Federal Student Loan Profits Rival Apple’s, Exxon Mobil’s Profits

Federal Student Loan Profits Rival Apple’s, Exxon Mobil’s Profits
November 29, 2013

It probably wouldn't come as a shock to most people to learn that Exxon Mobil and Apple were two of the most profitable companies in the U.S. last year. With profits of $44.9 billion and $41.7 billion, respectively, the oil and electronics giants raked in quite a bit of revenue. But you may be surprised by which government program reported profits nearly as high: federal student loans.

USA Today reports that the U.S. government made $41.3 billion in student loan profits during the last fiscal year. That's down from the previous year's total, but the report comes just as student loan debt eclipses the $1 trillion mark.

In fact, Americans owe more in student loans than they do in credit card debt, as posted in the latest quarterly report from the New York Federal Reserve. And, according to the Congressional Budget Office, the popularity of these loans is unlikely to decrease. The non-partisan budget agency projects net loan volume (the total dollar amount offered in loans), net number of loans, and average loan amount to continue to increase every year for the next 10 years.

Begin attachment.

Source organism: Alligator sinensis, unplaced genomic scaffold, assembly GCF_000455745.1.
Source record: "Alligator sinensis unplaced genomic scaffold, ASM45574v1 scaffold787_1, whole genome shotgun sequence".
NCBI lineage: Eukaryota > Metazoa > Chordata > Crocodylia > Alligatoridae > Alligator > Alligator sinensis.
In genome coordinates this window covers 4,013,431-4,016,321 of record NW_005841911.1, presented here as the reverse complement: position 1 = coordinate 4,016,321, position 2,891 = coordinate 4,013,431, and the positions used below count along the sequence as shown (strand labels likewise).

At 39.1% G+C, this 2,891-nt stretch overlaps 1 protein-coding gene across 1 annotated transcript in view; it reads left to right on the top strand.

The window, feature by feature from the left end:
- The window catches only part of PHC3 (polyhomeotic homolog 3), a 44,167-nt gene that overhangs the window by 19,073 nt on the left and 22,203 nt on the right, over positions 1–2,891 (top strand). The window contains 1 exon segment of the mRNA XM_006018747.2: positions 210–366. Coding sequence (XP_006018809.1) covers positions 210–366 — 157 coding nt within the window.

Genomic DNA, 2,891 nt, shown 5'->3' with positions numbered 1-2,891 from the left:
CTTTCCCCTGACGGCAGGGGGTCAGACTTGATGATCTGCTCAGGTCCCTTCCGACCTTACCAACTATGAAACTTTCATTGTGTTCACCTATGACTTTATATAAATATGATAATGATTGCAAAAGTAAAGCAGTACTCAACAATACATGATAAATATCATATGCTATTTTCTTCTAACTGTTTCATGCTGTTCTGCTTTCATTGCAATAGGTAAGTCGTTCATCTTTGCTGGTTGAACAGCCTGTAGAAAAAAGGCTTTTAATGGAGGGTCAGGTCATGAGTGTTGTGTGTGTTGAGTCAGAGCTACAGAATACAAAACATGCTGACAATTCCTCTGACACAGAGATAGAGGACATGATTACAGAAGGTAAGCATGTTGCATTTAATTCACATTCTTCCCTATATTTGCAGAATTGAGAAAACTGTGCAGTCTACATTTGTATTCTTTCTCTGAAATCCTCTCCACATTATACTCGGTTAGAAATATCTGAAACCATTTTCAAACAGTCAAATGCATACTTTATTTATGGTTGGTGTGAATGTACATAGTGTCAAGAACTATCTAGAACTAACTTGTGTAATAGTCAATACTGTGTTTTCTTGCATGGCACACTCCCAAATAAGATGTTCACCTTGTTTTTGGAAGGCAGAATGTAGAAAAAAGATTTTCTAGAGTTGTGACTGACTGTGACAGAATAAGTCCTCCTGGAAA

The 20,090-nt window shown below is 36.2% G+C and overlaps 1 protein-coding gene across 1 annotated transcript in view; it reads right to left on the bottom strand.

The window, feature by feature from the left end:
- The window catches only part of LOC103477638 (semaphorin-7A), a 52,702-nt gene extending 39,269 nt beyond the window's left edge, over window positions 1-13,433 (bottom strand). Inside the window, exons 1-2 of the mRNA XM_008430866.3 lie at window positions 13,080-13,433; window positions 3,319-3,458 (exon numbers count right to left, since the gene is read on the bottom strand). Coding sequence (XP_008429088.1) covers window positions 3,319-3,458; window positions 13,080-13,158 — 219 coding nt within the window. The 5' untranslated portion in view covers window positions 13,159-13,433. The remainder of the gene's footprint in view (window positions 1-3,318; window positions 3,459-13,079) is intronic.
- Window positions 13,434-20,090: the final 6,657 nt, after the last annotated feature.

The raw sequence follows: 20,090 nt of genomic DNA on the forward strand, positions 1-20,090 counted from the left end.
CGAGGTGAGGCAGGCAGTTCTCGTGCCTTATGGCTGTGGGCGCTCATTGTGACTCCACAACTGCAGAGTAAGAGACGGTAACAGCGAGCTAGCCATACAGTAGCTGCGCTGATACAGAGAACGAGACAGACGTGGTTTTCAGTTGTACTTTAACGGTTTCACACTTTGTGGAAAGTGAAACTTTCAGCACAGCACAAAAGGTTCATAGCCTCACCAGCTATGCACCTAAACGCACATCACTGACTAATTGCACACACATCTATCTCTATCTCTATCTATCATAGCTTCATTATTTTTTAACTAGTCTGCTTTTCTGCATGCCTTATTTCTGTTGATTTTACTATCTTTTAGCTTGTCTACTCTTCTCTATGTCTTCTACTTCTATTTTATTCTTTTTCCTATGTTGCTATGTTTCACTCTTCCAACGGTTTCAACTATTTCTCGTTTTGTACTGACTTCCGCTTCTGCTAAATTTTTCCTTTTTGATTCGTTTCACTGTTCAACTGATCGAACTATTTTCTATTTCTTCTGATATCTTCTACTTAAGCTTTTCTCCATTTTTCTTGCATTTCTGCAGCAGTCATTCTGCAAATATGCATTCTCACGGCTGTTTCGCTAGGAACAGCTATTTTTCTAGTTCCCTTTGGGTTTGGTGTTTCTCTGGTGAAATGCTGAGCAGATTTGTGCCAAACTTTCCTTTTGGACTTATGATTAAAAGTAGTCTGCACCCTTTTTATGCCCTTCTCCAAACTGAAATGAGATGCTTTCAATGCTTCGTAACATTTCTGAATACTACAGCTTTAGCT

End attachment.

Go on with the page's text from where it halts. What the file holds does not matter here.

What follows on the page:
These trends have many economists and policy experts worried about the increasingly negative effect student loan debt is having on the U.S. economy's ongoing recovery. Said Federal Reserve Chairman Ben Bernanke recently: "[Student loan debt] is affecting, for example, the ability of many young people to buy a first home, affecting other purchasing decisions they might make, affecting obviously their overall financial condition . . . To the extent that there's a lot of student debt held by people who are not working, it's obviously yet another drag on recovery."

In July, Congress passed legislation that would tie student loan interest rates to financial markets, locking those rates in for the duration of the loan and capping the maximum applicable rate at various levels depending on the type of loan and level of study they will pay for. CBO estimated that would increase federal outlays by about $25 billion over the next five years.

Michael Tasselmyer (mtasselmyer@ntu.org) is policy analyst for the National Taxpayers Union Foundation. Used with permission of the GovernmentBytes blog of the National Taxpayers Union Foundation at http://www.ntu.org/governmentbytes/